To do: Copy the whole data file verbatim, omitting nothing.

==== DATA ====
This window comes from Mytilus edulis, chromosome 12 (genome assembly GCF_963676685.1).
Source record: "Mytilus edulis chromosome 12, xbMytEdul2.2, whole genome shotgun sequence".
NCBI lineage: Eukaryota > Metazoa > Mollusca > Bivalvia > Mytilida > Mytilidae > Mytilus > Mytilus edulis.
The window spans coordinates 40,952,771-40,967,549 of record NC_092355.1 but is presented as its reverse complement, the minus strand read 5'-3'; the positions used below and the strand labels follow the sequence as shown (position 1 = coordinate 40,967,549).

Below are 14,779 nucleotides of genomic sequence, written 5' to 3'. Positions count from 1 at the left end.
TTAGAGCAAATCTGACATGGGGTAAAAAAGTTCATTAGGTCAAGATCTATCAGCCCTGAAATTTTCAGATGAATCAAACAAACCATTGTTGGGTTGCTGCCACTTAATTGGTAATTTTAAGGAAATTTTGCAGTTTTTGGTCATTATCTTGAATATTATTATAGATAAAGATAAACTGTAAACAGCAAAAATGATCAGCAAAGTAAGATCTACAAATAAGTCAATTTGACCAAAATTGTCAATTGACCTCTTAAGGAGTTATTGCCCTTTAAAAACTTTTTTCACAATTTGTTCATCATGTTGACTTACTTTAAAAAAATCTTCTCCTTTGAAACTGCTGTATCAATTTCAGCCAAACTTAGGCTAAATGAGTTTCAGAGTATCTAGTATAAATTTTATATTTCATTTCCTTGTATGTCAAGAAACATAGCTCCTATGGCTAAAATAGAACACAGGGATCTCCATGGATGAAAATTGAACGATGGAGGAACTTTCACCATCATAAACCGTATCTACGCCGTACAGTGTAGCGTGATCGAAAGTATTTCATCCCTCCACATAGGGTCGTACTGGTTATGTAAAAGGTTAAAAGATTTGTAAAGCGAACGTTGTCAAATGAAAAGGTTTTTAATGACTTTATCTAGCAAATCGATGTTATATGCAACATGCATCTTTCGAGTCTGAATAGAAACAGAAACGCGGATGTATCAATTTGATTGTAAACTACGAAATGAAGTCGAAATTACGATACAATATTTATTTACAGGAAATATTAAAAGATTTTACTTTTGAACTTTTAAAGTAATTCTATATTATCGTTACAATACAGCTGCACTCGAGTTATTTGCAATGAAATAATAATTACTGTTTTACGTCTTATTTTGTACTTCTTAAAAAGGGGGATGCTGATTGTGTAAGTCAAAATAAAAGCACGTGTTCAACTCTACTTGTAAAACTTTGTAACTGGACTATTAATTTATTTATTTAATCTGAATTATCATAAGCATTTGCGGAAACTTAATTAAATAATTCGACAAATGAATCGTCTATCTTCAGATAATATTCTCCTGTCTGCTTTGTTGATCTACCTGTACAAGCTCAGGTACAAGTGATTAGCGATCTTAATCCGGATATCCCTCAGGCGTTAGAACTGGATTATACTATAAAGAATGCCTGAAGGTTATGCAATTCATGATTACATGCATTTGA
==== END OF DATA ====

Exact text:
This window comes from Mytilus edulis, chromosome 12 (genome assembly GCF_963676685.1).
Source record: "Mytilus edulis chromosome 12, xbMytEdul2.2, whole genome shotgun sequence".
NCBI lineage: Eukaryota > Metazoa > Mollusca > Bivalvia > Mytilida > Mytilidae > Mytilus > Mytilus edulis.
The window spans coordinates 40,952,771-40,967,549 of record NC_092355.1 but is presented as its reverse complement, the minus strand read 5'-3'; the positions used below and the strand labels follow the sequence as shown (position 1 = coordinate 40,967,549).

Below are 14,779 nucleotides of genomic sequence, written 5' to 3'. Positions count from 1 at the left end.
TTAGAGCAAATCTGACATGGGGTAAAAAAGTTCATTAGGTCAAGATCTATCAGCCCTGAAATTTTCAGATGAATCAAACAAACCATTGTTGGGTTGCTGCCACTTAATTGGTAATTTTAAGGAAATTTTGCAGTTTTTGGTCATTATCTTGAATATTATTATAGATAAAGATAAACTGTAAACAGCAAAAATGATCAGCAAAGTAAGATCTACAAATAAGTCAATTTGACCAAAATTGTCAATTGACCTCTTAAGGAGTTATTGCCCTTTAAAAACTTTTTTCACAATTTGTTCATCATGTTGACTTACTTTAAAAAAATCTTCTCCTTTGAAACTGCTGTATCAATTTCAGCCAAACTTAGGCTAAATGAGTTTCAGAGTATCTAGTATAAATTTTATATTTCATTTCCTTGTATGTCAAGAAACATAGCTCCTATGGCTAAAATAGAACACAGGGATCTCCATGGATGAAAATTGAACGATGGAGGAACTTTCACCATCATAAACCGTATCTACGCCGTACAGTGTAGCGTGATCGAAAGTATTTCATCCCTCCACATAGGGTCGTACTGGTTATGTAAAAGGTTAAAAGATTTGTAAAGCGAACGTTGTCAAATGAAAAGGTTTTTAATGACTTTATCTAGCAAATCGATGTTATATGCAACATGCATCTTTCGAGTCTGAATAGAAACAGAAACGCGGATGTATCAATTTGATTGTAAACTACGAAATGAAGTCGAAATTACGATACAATATTTATTTACAGGAAATATTAAAAGATTTTACTTTTGAACTTTTAAAGTAATTCTATATTATCGTTACAATACAGCTGCACTCGAGTTATTTGCAATGAAATAATAATTACTGTTTTACGTCTTATTTTGTACTTCTTAAAAAGGGGGATGCTGATTGTGTAAGTCAAAATAAAAGCACGTGTTCAACTCTACTTGTAAAACTTTGTAACTGGACTATTAATTTATTTATTTAATCTGAATTATCATAAGCATTTGCGGAAACTTAATTAAATAATTCGACAAATGAATCGTCTATCTTCAGATAATATTCTCCTGTCTGCTTTGTTGATCTACCTGTACAAGCTCAGGTACAAGTGATTAGCGATCTTAATCCGGATATCCCTCAGGCGTTAGAACTGGATTATACTATAAAGAATGCCTGAAGGTTATGCAATTCATGATTACATGCATTTGA